5) Mod podge! I just did the face of each tile. Don't be a hero! 

6) Convince your husband to screw on a million itty bitty hangers. This is actually easier than it looks, unless he has severe carpal tunnel. Start mixing up brownies now. 

7) Convince your husband to hang the tiles. You're going to want to have a pan of brownies handy to calm his nerves once he finishes. He says, "Space them half an inch apart." He did it using a straight edge and a pencil and then went back and erased the line when they were all hung. Maybe two pans of brownies. It was harrowing. But worth the effort!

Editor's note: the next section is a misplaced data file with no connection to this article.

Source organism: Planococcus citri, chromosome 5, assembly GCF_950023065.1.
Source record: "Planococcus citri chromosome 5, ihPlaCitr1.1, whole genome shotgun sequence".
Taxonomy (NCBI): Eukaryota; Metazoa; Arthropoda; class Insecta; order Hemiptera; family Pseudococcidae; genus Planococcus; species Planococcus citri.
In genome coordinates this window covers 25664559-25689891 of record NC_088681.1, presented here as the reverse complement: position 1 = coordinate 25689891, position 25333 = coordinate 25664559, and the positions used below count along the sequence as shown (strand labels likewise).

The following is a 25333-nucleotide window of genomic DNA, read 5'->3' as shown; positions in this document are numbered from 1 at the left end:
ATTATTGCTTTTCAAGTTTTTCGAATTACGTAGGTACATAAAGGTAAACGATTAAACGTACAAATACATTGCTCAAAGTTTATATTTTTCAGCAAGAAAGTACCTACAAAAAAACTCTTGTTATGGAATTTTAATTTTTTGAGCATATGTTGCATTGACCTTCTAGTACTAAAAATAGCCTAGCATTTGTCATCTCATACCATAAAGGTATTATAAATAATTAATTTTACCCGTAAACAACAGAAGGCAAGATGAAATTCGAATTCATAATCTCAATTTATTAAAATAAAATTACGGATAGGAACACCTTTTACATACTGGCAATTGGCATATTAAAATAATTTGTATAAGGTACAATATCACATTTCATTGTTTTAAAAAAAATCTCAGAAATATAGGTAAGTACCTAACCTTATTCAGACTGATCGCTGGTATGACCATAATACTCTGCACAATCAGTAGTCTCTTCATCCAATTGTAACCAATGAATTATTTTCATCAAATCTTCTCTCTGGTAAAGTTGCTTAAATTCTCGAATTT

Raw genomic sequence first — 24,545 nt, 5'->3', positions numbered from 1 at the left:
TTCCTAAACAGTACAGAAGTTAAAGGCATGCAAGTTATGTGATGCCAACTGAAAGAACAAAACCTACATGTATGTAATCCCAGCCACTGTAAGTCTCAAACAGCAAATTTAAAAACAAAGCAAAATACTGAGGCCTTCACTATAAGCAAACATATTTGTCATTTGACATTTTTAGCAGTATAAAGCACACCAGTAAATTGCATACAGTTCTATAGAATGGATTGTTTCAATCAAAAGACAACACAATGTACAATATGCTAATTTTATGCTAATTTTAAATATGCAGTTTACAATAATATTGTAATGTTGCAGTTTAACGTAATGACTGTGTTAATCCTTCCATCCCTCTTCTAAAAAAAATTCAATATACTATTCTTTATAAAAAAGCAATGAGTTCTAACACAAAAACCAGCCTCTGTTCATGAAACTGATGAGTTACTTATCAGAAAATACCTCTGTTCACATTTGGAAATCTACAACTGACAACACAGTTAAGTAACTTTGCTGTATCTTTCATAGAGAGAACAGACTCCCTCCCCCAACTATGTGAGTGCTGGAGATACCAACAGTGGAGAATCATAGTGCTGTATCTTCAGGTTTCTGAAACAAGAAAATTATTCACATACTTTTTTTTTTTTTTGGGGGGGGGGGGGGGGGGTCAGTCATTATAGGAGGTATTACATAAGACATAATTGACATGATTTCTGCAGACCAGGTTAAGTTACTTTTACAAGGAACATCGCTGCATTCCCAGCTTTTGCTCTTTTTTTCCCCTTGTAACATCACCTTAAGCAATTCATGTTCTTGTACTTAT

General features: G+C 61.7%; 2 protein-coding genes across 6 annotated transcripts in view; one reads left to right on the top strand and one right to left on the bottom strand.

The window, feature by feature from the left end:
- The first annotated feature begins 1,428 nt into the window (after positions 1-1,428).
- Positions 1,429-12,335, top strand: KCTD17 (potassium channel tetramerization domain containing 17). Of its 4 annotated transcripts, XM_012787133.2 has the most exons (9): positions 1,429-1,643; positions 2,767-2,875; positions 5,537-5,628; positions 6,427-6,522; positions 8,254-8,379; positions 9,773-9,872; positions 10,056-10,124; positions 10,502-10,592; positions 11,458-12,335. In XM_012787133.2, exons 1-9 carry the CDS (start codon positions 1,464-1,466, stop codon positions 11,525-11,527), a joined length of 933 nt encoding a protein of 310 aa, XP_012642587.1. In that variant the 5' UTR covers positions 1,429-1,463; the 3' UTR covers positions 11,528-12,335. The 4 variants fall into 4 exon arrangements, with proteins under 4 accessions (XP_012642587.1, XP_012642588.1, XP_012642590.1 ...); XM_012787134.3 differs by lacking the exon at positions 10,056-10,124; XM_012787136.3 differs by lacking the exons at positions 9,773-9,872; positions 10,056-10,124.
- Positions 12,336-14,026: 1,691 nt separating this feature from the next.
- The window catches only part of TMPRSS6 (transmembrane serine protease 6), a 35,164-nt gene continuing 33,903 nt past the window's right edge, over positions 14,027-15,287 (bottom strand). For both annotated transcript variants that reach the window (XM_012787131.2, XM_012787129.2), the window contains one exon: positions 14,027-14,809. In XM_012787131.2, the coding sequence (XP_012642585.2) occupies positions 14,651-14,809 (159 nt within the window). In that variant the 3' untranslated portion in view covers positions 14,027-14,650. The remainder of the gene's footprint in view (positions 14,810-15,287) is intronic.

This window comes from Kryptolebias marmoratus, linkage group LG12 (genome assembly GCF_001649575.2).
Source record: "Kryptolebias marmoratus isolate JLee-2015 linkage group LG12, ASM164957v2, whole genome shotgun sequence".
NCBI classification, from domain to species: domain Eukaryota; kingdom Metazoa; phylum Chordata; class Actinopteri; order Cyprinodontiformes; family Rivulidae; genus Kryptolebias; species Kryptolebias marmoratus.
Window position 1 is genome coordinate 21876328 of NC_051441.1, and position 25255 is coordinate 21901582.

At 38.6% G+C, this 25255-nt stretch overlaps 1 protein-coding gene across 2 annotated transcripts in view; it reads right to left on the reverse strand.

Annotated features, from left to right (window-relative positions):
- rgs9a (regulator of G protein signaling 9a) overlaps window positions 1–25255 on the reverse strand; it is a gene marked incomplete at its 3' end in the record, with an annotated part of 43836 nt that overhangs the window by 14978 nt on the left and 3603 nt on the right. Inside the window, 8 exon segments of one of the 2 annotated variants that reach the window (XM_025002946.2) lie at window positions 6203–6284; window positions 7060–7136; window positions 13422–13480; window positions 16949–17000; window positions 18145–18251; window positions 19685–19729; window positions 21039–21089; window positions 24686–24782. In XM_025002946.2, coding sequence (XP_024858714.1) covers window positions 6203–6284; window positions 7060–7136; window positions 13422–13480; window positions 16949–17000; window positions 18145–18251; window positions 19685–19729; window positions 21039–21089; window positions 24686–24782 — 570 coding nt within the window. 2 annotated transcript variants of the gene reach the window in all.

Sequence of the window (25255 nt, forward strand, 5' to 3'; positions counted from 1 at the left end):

I need to go fix my "D." What IS that?! Crookedy crookedy!



These are just an example of how big this is. Our living/dining room area is pretty big and this piece worked really well on our "big empty wall." We needed something that would be a good focal piece that sort of make a bang when you walked around the corner, and our Scrabble art really does the trick! 



Okay, friends. Go make something awesome!